Human Flower Project

Religious Rituals

Monday, September 26, 2011

Wendish Roses


Wendish heritage is strong on noodles, Lutheranism, coffee cake, and roses.


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Window of the Luther Rose: St. Paul’s Lutheran Church, Serbin, TX

Photo: Human Flower Project

St. Paul’s Lutheran Church in tiny Serbin, Texas, looks severe as a whitewashed Amish barn, but inside it shines likes a sapphire. The sanctuary really glowed Sunday with two services, part of the town’s celebration of its Wendish heritage.

Pastor Robert L. Hartfield had come all the way from Pennsylvania to preach the German sermon. He remembered the faith and courage of Johann Killian, another Lutheran minister, who led a group from near the Spree River through to Liverpool, Ireland, and on to Texas in 1854. The Wends, a Slavic people from the northeastern part of today’s German nation, risked their lives to sail away for many reasons, primarily so they could go on practicing their hard line Lutheranism after the German state required all churches to come into one more moderate Protestant union.


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Posted by Julie on 09/26 at 02:09 PM
CookingCulture & SocietyReligious RitualsPermalink

Sunday, August 28, 2011

Bon Pka Prap in Lieu of a Car Wash


A Cambodian tradition makes the act of cash collection decorous and beautiful.


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Floral and cash arrangements, a Khmer charitable custom

Wat Khmer Metta, Chicago, Illinois

Photo: Vanna So

As a fund raiser, it sure beats a car wash or bake sale.

Till today, we’d never heard of Bon Pka Prak, the Cambodian money flower ceremony. Many thanks to Cindy Liese of the Elyria, Ohio, Chronicle for her announcement:

“A community of Buddhists celebrated the opening of a new temple on the city’s north side with food, music, meditation and the joyous ‘Money Flower’ procession Saturday night.” Liese reports, “Families carried offerings of money in flower arrangements as they circled the temple, which is decorated with colorful panels depicting scenes from the life of the Buddha.”

The event at the Watt Buddhavacanarama in Elyria seems to have been part grand opening, part every-member-canvass, and a human flower project, too. From what we’ve been able to learn this afternoon, the Bon Pka Prak is a floral custom that people of Khmer heritage—Cambodian Buddhists, in particular—often observe when money needs to be raised for a good cause.


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Posted by Julie on 08/28 at 09:42 PM
Culture & SocietyReligious RitualsSecular CustomsPermalink

Monday, August 15, 2011

The Assumption’s Blessed Produce


The Feast Day marking the Virgin Mary’s arrival in Heaven also blesses the fruits and flowers of late summer—at least in the lands where plants survive August.


Late in the day we found this notice from Saint Mary’s church Pittston, Pennsylvania.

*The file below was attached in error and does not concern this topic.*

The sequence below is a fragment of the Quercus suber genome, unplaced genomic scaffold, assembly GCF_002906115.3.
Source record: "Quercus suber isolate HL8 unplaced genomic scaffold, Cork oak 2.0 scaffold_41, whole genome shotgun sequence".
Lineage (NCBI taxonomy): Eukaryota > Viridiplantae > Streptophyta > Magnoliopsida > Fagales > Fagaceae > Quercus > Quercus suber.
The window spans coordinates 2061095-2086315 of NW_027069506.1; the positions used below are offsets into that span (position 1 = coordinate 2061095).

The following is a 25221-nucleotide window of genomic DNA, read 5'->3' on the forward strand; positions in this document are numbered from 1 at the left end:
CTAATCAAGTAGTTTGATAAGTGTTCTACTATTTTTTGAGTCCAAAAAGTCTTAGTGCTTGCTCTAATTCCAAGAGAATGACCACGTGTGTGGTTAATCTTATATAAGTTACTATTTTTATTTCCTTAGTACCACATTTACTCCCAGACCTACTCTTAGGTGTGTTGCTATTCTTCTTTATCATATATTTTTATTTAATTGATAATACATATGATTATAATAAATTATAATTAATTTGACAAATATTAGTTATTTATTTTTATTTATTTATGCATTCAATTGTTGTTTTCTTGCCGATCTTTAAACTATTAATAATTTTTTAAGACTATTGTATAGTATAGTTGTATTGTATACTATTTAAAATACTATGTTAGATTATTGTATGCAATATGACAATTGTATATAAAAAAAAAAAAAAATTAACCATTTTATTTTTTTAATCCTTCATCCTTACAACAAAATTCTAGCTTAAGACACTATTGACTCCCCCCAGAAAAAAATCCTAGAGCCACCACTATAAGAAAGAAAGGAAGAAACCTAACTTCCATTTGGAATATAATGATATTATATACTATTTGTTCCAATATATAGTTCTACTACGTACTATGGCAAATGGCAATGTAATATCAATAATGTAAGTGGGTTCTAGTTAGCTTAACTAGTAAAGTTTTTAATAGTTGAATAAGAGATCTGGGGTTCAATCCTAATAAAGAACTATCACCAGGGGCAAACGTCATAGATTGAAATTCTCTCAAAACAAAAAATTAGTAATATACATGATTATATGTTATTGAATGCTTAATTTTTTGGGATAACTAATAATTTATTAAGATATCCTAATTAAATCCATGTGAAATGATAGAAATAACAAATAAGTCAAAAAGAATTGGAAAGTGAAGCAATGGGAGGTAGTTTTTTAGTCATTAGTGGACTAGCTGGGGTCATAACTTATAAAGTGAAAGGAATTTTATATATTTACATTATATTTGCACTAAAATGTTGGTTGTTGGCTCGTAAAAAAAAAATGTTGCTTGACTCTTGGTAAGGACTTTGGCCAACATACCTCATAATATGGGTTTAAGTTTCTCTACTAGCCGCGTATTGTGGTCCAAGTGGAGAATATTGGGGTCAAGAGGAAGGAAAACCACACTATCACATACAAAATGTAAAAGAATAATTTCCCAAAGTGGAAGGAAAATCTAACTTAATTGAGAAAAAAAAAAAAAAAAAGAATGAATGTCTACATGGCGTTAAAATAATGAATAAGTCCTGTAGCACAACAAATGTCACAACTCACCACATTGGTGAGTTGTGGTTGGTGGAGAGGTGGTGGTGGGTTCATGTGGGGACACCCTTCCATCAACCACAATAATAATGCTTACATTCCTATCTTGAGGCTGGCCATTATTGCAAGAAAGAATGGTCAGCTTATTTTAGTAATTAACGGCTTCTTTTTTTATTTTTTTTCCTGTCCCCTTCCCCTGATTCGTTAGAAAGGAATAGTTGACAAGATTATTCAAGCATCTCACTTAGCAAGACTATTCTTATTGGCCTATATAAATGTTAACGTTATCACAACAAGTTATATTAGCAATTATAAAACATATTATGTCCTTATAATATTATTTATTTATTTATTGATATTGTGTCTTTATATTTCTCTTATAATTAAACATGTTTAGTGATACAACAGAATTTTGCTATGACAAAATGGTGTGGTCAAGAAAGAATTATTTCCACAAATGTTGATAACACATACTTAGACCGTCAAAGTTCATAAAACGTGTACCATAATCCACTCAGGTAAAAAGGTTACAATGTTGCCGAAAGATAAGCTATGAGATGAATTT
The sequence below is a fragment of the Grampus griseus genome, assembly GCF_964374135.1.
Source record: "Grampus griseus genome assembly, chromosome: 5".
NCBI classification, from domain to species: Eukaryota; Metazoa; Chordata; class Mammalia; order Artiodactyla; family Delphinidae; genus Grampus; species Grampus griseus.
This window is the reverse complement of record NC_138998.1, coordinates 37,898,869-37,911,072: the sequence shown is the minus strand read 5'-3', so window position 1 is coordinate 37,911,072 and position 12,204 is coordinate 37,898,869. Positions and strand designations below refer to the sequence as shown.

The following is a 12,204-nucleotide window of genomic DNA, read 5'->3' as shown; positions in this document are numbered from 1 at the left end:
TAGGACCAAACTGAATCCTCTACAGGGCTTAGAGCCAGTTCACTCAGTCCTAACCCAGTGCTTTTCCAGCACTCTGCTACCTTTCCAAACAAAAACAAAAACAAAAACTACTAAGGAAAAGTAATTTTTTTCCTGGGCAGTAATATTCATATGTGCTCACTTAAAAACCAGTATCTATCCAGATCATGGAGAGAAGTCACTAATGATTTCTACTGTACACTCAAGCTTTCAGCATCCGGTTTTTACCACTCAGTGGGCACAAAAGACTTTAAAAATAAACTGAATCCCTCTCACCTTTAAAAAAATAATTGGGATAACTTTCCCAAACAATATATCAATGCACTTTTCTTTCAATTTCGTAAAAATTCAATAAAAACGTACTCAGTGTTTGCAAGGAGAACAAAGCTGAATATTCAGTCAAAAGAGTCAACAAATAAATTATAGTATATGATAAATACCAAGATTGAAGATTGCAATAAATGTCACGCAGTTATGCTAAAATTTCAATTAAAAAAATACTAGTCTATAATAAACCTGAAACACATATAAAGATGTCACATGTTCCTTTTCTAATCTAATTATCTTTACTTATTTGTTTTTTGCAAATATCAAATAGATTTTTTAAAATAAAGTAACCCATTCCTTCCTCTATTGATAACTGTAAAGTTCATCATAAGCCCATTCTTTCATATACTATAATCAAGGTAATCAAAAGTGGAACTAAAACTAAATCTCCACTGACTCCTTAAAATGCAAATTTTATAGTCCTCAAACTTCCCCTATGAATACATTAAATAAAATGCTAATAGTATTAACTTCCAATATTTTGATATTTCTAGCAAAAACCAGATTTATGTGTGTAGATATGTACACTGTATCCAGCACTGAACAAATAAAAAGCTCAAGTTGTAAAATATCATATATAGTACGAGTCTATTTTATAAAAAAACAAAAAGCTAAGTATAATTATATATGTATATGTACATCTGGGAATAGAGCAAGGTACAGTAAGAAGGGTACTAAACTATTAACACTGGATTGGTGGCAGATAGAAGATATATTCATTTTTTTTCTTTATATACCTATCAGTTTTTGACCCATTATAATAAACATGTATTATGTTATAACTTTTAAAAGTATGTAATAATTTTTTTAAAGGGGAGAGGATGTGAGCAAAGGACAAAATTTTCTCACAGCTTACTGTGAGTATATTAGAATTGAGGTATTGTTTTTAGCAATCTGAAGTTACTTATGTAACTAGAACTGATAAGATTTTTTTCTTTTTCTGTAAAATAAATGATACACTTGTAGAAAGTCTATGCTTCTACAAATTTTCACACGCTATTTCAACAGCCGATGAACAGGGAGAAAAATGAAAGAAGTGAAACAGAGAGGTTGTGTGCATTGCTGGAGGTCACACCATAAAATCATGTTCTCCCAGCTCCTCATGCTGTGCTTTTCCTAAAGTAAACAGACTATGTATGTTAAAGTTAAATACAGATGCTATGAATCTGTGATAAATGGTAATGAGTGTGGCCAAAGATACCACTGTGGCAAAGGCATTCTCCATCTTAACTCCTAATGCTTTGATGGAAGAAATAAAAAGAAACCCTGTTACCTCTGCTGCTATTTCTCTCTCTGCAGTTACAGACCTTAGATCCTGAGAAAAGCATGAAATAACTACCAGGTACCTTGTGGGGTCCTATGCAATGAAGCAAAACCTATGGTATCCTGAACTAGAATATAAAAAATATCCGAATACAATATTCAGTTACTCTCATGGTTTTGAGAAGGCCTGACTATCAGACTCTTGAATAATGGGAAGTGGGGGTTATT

“Masses for the Solemnity of the Assumption of the Blessed Virgin Mary will take place Monday, Aug. 15 at 8 a.m. and 7 p.m. at St. Mary’s Church, 715 Hawthorne St., and noon at SS. Peter and Paul’s Church, 1000 Main St. The public is invited to bring flowers, vegetables, and herbs to be blessed at all of the feast day masses.”

We’d realized this was the Feast of the Assumption (also, in these parts, the polka mass of Praha Pout) but hadn’t realized that so many Catholic and Orthodox parishes observe this custom of blessing vegetables, herbs and flowers on the day Mary is believed to have entered heaven.

Understandably, this wouldn’t be a strong custom in Central Texas; mid-August is hardly “harvest time.” On the contrary, this is our deadly season, especially so this year as the historic drought extends.

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Blessing of the Flowers, at the Sisters Servants of Mary Immaculate’s 54th Annual Holy Dormition Pilgrimage, Sloatsburg, NY, August 2008

Photo: The Way


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Posted by Julie on 08/15 at 09:41 PM
Religious RitualsPermalink

Monday, July 25, 2011

Wedding Belles, Wedding Beaux


Let love lead—and legally.


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Luz Heurtelou (left) and Nastassia Heurtelou waited to be married at the Brooklyn Clerk’s Office, July 24. New York’s Marriage Equality Act took effect Sunday.

Photo: Reuters

Sunday’s not ordinarily a big day for weddings, but July 24, 2011 was a resounding exception. New York state’s new law legalizing same-sex marriages went into effect at midnight and the vowing, kissing, and flower wearing haven’t let up since.

On Monday, a mass wedding in Niagara Falls saw 46 same-sex couples exchange vows, and 100 more couples were expected to marry en masse at Bethpage State Park on Long Island on Tuesday.”

Congratulations and best wishes for wedded happiness to all, gay and lesbian and straight, bold enough to jump the broom.


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Posted by Julie on 07/25 at 04:57 PM
Culture & SocietyReligious RitualsSecular CustomsPermalink
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